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Einarson, 2001 Abrupt discontinuation of psychotropic drugs during pregnancy...


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This study indicates the frequency of withdrawal syndrome after antidepressant or benzodiazepine cold turkey.


Experiments in cold turkey are considered unethical because cold turkey is so thoroughly regarded as harmful. Therefore, observations need to be based on accidental cold turkey.


In the study, out of 34 women who quit abruptly

• 26 (70%) reported physical and psychological adverse effects

• 11 (30%) reported suicidal ideation "because of 'unbearable' symptoms," and 4 were hospitalized


An additional 3 women "used some form of tapering off. This tapering was unsatisfactory, however, because even these patient suffered from adverse effects."


"One woman had a therapeutic abortion because she did not feel she could go through the pregnancy feeling so awful....", another considered it.


Paroxetine again was associated with more severe side effects; 6 of the 11 reporting suicidal ideation were taking paroxetine.


(Note that the events occurred in 1996-97, when the adverse effects of medication on the fetus were still being denied.)


Including the 3 women who tapered for a total of 37 that were followed, at best 8 women of 37, or 21%, reported no appreciable symptoms. 11 of 37 (29%) were on the other extreme, with "unbearable" symptoms. The others were in the middle.


This fits a normal curve, with a small number of people at either end and the majority in the middle.


A normal curve explains the range of withdrawal reactions in quitting psychiatric medications. The percentages should not be taken seriously as odds because the number of subjects was so small. However, this small study indicates a metaphor of Russian roulette for cold turkey is not far off: one chamber is empty, 4 are loaded with rubber bullets (which can hurt pretty bad), and the last contains a real bullet.


J Psychiatry Neurosci 2001;26(1):44–8.

Abrupt discontinuation of psychotropic drugs during pregnancy: fear of teratogenic risk and impact of counseling.

Einarson A, Selby P, Koren G.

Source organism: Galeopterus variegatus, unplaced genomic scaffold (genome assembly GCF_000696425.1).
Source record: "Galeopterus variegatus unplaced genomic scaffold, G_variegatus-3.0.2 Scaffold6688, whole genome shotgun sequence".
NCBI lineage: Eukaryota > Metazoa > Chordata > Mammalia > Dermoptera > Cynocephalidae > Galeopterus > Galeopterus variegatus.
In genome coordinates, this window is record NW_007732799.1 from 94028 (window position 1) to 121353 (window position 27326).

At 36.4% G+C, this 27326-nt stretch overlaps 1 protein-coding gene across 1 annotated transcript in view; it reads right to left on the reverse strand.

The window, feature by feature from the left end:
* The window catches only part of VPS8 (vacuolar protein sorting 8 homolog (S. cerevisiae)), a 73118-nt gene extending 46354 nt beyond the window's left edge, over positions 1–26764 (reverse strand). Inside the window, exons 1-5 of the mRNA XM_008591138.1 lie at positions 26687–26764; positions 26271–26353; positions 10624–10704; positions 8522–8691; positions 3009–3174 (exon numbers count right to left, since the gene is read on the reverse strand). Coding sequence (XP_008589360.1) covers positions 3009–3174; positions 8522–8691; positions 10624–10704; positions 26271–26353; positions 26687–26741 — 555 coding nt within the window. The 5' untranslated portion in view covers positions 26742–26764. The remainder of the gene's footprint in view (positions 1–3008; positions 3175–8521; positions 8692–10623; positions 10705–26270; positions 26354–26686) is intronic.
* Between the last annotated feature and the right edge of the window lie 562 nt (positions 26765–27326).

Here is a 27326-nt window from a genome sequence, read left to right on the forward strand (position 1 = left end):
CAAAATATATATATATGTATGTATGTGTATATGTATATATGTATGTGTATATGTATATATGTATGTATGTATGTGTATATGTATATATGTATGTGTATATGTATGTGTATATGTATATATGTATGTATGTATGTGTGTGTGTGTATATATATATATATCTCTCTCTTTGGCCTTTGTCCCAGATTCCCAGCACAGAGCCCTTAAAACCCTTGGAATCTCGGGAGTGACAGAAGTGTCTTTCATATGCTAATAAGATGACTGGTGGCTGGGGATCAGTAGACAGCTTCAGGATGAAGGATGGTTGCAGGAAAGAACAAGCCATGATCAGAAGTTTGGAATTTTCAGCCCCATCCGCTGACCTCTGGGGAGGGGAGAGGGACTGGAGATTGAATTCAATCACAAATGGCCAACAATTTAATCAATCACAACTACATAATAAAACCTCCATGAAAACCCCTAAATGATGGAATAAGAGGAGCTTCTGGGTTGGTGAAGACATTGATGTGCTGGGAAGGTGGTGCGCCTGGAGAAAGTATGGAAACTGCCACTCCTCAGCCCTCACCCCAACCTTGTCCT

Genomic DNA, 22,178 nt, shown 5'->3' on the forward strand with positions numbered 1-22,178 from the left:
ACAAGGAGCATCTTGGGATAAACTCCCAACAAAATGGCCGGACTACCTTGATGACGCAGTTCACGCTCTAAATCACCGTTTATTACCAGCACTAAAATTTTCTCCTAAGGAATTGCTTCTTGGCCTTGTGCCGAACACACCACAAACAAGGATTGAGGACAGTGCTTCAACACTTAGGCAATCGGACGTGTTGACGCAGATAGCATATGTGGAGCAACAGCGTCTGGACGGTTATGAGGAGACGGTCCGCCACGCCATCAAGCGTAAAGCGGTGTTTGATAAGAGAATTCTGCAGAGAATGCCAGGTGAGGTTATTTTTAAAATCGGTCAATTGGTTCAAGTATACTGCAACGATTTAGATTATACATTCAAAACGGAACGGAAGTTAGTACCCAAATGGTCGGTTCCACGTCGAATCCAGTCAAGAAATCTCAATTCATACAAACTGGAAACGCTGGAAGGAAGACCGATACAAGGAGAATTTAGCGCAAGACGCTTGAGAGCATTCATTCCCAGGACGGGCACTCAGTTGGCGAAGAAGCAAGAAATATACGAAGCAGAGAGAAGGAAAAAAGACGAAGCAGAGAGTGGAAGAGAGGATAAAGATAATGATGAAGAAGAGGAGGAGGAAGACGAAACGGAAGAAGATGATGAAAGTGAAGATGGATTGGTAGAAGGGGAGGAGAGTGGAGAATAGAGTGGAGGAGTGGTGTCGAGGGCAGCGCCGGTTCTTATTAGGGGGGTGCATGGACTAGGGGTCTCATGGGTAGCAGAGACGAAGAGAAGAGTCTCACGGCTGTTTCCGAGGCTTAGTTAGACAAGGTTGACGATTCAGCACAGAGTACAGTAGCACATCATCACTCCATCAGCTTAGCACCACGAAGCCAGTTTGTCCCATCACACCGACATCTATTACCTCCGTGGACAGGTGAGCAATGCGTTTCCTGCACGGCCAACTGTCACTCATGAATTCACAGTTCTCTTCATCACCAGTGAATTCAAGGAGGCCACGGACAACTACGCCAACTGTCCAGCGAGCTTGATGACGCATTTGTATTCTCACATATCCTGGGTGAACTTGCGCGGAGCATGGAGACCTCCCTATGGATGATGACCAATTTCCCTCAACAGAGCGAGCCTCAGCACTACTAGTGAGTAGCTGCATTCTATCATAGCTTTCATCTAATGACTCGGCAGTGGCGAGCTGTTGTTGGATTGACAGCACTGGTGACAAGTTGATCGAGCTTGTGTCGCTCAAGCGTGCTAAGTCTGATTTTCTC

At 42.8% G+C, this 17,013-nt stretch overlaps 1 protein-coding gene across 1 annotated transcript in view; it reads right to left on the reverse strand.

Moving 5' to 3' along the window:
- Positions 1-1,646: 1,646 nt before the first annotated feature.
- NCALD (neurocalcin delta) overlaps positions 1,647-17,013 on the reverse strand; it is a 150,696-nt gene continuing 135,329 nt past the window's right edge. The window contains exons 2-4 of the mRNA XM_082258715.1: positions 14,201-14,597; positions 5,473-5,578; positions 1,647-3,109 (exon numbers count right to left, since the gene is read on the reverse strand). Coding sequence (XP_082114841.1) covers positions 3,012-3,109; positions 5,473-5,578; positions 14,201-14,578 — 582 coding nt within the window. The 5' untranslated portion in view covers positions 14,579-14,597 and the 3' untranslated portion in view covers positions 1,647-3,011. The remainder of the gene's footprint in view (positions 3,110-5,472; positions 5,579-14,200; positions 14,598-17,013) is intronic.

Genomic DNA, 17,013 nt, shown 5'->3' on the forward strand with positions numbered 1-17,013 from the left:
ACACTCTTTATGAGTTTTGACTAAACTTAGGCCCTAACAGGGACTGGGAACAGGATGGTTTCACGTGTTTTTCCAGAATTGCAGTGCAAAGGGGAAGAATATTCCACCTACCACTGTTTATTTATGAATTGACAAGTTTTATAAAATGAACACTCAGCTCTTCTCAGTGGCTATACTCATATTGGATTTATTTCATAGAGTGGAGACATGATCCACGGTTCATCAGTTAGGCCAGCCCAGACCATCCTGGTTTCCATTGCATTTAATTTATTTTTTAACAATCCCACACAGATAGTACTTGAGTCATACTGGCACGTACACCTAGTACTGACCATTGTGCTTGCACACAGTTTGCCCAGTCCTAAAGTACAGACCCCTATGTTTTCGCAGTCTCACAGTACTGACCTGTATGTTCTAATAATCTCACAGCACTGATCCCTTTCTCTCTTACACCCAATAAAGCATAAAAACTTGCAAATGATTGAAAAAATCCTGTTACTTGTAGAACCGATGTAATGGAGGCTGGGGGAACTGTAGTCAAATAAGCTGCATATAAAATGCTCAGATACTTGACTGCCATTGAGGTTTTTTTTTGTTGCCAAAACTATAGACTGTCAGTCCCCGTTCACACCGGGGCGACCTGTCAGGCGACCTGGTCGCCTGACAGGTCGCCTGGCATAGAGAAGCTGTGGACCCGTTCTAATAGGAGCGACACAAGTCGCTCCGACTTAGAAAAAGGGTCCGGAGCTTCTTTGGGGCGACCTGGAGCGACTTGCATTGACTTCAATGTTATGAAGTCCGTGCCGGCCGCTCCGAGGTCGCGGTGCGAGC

Motherisk Program, Division of Clinical Pharmacology/Toxicology, Hospital for Sick Children, 555 University Ave., Toronto ON 5G 1X8. einarson@sickkids.on.ca


Abstract at http://www.ncbi.nlm.nih.gov/pubmed/11212593 with free full text.




To assess the consequences to mother and baby of abruptly discontinuing antidepressant or benzodiazepine medication during pregnancy and to assess the impact of our counselling.




All women who consulted the Motherisk Program between November 1996 and December 1997 and who stopped taking antidepressant or benzodiazepine medication when pregnancy was confirmed agreed to participate in the study.




Subjects were interviewed, received counselling, and completed a questionnaire 1 month after their initial call and after the birth of their baby.




Of 36 women who completed the study, 34 discontinued their medication abruptly for fear of harming the fetus, 28 on the advice of their physician; 26 (70.3%) women reported physical and psychological adverse effects, 11 reported psychological effects only, and 11 reported suicidal ideation (4 were admitted to hospital). After counselling, 22 of 36 (61.1%) women resumed taking their medication, and 4 found that they no longer required it. One woman had a therapeutic abortion and 2 experienced spontaneous abortions; there were therefore 35 healthy babies (including 2 sets of twins) born to 33 women; 14 of 21 mothers breast-fed their babies while taking their psychotropic medication, with no adverse effects reported.




When assessing the risks and benefits of taking psychotropic medication during pregnancy, women and their physicians should be aware that the abrupt discontinuation of psychotropic drugs can lead to serious adverse effects. Counselling is effective in reassuring women to adhere to therapy.

This is not medical advice. Discuss any decisions about your medical care with a knowledgeable medical practitioner.

"It has become appallingly obvious that our technology has surpassed our humanity." -- Albert Einstein

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